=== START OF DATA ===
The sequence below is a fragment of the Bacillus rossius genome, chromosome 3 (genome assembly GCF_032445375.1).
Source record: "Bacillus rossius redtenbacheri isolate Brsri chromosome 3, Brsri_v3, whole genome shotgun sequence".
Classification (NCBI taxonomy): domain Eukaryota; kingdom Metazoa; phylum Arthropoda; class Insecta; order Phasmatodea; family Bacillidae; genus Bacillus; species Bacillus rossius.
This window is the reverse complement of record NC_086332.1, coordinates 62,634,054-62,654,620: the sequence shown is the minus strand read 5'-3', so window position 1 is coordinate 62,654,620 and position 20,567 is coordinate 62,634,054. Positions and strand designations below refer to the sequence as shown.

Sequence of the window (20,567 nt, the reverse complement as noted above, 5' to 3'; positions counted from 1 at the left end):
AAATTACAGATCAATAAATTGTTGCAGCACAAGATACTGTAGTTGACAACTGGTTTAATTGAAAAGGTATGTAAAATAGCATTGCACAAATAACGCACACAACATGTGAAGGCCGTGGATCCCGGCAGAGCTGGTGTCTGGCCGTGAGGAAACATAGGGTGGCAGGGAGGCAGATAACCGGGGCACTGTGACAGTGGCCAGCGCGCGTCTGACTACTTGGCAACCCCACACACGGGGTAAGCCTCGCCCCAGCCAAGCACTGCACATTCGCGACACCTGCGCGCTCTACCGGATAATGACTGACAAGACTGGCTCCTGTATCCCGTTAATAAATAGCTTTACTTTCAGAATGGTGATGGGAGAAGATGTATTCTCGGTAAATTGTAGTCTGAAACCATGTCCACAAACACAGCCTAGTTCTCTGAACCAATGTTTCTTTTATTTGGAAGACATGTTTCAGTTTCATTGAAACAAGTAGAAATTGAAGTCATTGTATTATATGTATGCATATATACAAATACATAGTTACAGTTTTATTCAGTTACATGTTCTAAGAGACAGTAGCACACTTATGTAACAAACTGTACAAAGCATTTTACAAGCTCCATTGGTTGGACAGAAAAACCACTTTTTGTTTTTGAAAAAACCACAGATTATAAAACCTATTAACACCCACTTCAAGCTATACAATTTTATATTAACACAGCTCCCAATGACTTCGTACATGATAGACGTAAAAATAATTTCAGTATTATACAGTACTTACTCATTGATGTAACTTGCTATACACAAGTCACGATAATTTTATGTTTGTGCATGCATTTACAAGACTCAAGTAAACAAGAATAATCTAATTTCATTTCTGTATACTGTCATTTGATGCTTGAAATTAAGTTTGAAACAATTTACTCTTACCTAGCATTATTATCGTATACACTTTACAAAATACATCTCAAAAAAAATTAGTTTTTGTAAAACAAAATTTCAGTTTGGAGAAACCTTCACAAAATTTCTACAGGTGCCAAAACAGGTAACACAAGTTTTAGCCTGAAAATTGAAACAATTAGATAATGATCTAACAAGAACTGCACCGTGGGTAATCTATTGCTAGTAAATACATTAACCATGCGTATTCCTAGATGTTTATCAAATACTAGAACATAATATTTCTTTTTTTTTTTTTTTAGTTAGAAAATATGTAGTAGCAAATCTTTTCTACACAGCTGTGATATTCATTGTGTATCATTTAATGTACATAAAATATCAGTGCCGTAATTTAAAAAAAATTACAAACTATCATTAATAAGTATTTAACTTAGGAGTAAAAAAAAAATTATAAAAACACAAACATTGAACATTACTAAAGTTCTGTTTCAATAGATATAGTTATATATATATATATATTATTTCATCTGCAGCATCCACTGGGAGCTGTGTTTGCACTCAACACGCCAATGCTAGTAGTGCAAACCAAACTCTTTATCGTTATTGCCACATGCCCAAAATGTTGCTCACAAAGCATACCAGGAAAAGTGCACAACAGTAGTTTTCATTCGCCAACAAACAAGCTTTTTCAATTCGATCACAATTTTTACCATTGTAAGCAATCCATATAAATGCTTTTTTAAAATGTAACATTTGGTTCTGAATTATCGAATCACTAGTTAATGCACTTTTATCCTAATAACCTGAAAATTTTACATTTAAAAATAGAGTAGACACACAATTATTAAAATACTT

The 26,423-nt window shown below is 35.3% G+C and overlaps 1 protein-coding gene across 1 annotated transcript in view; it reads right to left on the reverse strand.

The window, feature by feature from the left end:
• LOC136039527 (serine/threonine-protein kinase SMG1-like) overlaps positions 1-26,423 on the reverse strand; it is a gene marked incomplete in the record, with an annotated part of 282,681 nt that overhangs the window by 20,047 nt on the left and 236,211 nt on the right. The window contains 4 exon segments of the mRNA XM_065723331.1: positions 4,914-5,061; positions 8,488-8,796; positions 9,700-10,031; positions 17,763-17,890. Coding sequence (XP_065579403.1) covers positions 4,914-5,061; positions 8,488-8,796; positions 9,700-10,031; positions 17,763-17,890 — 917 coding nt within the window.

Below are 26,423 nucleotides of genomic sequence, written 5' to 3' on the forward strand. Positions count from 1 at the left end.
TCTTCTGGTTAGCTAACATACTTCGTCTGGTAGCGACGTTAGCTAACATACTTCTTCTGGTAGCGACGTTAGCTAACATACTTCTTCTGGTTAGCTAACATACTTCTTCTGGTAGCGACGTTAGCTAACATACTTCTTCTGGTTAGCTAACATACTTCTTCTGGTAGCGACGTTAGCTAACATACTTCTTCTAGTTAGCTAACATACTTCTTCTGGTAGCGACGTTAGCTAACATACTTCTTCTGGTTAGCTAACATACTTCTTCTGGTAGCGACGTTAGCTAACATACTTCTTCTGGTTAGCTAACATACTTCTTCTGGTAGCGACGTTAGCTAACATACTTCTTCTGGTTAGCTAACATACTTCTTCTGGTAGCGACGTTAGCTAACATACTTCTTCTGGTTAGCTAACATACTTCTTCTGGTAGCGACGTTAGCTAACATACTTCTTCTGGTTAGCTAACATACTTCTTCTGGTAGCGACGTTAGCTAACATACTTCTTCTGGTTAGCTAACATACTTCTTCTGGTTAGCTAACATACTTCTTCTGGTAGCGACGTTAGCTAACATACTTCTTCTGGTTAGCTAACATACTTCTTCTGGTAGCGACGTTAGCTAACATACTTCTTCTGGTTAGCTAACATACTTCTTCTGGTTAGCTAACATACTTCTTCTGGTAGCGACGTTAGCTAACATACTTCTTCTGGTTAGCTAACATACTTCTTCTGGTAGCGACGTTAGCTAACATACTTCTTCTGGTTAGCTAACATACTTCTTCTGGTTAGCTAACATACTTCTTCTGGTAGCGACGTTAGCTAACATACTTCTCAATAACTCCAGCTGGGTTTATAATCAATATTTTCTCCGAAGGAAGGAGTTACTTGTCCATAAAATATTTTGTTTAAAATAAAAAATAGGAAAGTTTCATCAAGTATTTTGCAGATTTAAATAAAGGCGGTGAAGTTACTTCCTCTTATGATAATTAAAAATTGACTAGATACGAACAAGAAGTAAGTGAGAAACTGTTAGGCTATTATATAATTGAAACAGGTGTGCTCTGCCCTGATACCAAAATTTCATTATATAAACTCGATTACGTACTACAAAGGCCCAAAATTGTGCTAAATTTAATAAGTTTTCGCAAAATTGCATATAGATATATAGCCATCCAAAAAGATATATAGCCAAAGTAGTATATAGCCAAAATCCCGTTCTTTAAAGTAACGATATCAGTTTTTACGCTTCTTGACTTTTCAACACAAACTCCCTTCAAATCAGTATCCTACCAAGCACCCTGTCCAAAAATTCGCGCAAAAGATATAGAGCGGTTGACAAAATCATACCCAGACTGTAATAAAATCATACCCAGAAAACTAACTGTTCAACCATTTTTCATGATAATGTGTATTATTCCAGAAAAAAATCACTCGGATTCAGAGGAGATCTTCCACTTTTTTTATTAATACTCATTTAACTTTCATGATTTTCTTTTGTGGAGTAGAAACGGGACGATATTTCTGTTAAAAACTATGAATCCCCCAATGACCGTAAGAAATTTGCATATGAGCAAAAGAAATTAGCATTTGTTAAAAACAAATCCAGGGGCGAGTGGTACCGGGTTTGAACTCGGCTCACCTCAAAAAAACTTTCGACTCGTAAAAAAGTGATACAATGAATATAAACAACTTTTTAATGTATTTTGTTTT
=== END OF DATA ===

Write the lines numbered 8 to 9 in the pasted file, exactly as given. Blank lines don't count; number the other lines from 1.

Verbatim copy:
The window, feature by feature from the left end:
• LOC136039527 (serine/threonine-protein kinase SMG1-like) overlaps positions 1-26,423 on the reverse strand; it is a gene marked incomplete in the record, with an annotated part of 282,681 nt that overhangs the window by 20,047 nt on the left and 236,211 nt on the right. The window contains 4 exon segments of the mRNA XM_065723331.1: positions 4,914-5,061; positions 8,488-8,796; positions 9,700-10,031; positions 17,763-17,890. Coding sequence (XP_065579403.1) covers positions 4,914-5,061; positions 8,488-8,796; positions 9,700-10,031; positions 17,763-17,890 — 917 coding nt within the window.